Get The Best Top-Fruit Harvest – Thinning Fruit Trees

Known as June drop, fruit trees naturally drop some of their fruitlets in early summer. To help improve size, quality and uniformity of ripening, it is best to hand thin more fruit from the tree in July. Remove cooking apples to one fruitlet every 15cm to 25cm, dessert apples, pears and peaches to 10cm to 15cm. Plums often overcrop, so will need thinning to one fruitlet every 5cm to 8cm. Remove the king fruit that sets in the centre of the cluster as this is often mis-shapen, although perfectly edible.

Thinning fruit on young trees will help them establish well before bearing their first proper crop. If you want to encourage good, strong growth of young fruit trees, it is best to remove all fruit in the first two years after planting.  This is hard to do as we all want to taste the fruit of the new tree and two years seems a long time to wait, but you can get up to two or three times the growth rate on branches with no fruit compared to branches with fruit left on. Thinning is much better for creating a strong tree for the future. However, if you can’t bear to remove all the fruit, then the next best thing is to thin out most of the fruit, just leaving a few.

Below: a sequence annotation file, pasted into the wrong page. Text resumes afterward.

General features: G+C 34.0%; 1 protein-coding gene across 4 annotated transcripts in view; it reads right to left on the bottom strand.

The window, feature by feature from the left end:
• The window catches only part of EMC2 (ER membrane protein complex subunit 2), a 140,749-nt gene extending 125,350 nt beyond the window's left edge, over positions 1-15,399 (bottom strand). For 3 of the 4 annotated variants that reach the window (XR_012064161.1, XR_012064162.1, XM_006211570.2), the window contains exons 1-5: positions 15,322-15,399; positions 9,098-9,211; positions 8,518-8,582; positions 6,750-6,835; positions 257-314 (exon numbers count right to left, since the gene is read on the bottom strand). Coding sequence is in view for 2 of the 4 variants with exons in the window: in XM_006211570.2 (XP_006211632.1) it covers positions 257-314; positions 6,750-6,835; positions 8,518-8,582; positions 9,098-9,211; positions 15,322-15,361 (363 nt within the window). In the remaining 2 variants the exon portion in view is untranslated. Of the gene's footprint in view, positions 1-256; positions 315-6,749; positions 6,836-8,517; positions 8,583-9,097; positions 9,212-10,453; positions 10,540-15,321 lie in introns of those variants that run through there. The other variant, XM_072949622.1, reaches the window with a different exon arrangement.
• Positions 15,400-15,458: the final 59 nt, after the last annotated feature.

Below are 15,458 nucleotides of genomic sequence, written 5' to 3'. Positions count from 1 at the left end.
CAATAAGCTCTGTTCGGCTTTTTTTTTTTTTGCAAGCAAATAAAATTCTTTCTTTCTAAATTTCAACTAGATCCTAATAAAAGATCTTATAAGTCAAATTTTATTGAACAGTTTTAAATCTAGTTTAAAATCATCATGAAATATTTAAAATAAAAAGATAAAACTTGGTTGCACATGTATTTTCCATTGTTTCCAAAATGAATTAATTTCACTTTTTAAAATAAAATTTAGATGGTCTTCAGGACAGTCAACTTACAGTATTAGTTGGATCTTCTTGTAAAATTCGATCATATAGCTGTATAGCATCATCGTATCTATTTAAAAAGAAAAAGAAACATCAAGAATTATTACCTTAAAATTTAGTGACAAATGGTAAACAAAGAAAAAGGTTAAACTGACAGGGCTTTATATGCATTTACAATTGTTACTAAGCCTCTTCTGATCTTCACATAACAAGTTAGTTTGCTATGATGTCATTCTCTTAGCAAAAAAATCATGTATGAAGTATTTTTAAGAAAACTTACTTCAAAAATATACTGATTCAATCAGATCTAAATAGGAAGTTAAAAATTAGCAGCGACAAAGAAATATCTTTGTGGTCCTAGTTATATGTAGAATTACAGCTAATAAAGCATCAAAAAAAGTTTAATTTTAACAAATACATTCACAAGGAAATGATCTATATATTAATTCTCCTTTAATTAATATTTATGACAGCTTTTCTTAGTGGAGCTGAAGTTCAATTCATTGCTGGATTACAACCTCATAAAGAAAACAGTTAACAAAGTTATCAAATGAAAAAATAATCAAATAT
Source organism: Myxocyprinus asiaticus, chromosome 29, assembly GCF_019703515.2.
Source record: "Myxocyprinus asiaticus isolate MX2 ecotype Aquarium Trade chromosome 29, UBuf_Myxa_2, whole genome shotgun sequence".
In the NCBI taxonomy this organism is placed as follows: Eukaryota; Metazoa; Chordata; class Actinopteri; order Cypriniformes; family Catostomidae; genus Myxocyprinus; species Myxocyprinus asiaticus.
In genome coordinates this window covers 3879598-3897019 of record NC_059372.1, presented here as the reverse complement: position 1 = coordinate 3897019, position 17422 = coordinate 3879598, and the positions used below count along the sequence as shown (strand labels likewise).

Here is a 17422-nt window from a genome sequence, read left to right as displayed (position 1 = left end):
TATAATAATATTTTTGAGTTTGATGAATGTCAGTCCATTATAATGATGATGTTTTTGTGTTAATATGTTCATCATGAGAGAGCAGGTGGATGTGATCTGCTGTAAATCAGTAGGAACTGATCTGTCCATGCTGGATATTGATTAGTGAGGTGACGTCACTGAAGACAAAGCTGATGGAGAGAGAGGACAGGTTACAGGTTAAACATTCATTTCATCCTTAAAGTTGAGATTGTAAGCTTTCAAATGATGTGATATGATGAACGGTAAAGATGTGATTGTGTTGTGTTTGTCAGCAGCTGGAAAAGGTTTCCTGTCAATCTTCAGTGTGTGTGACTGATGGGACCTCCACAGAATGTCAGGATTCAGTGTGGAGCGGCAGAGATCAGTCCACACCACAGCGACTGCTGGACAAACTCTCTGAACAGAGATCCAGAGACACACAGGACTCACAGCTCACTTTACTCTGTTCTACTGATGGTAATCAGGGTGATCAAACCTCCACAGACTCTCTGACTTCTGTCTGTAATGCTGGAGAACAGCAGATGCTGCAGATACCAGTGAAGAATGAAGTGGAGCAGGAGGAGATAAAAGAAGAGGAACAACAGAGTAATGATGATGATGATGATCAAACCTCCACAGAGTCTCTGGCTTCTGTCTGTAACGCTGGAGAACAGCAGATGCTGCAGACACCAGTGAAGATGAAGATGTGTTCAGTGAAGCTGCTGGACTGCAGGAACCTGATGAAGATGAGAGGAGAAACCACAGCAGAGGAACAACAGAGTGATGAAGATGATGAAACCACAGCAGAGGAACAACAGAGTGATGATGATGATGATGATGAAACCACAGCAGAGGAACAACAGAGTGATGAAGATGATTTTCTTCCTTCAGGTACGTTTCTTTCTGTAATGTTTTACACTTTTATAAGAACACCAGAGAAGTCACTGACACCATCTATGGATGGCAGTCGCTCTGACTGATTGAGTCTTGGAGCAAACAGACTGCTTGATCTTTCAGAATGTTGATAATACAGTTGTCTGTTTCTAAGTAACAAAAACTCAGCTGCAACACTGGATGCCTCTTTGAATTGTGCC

Correctly thinning fruitlets of an established tree will also help to spread the crop over the tree, making it easier to harvest and eliminate clusters of fruit forming and bunching together. If bunching happens, fruit is lost as it grows and pushes its neighbour off the branch, or dropping when trying to harvest 4 or 5 apples in a bunch.

Using small secateurs helps to make a clean cut, rapidly sealing over the wound, thus reducing the incidence of disease.


Roger Eavis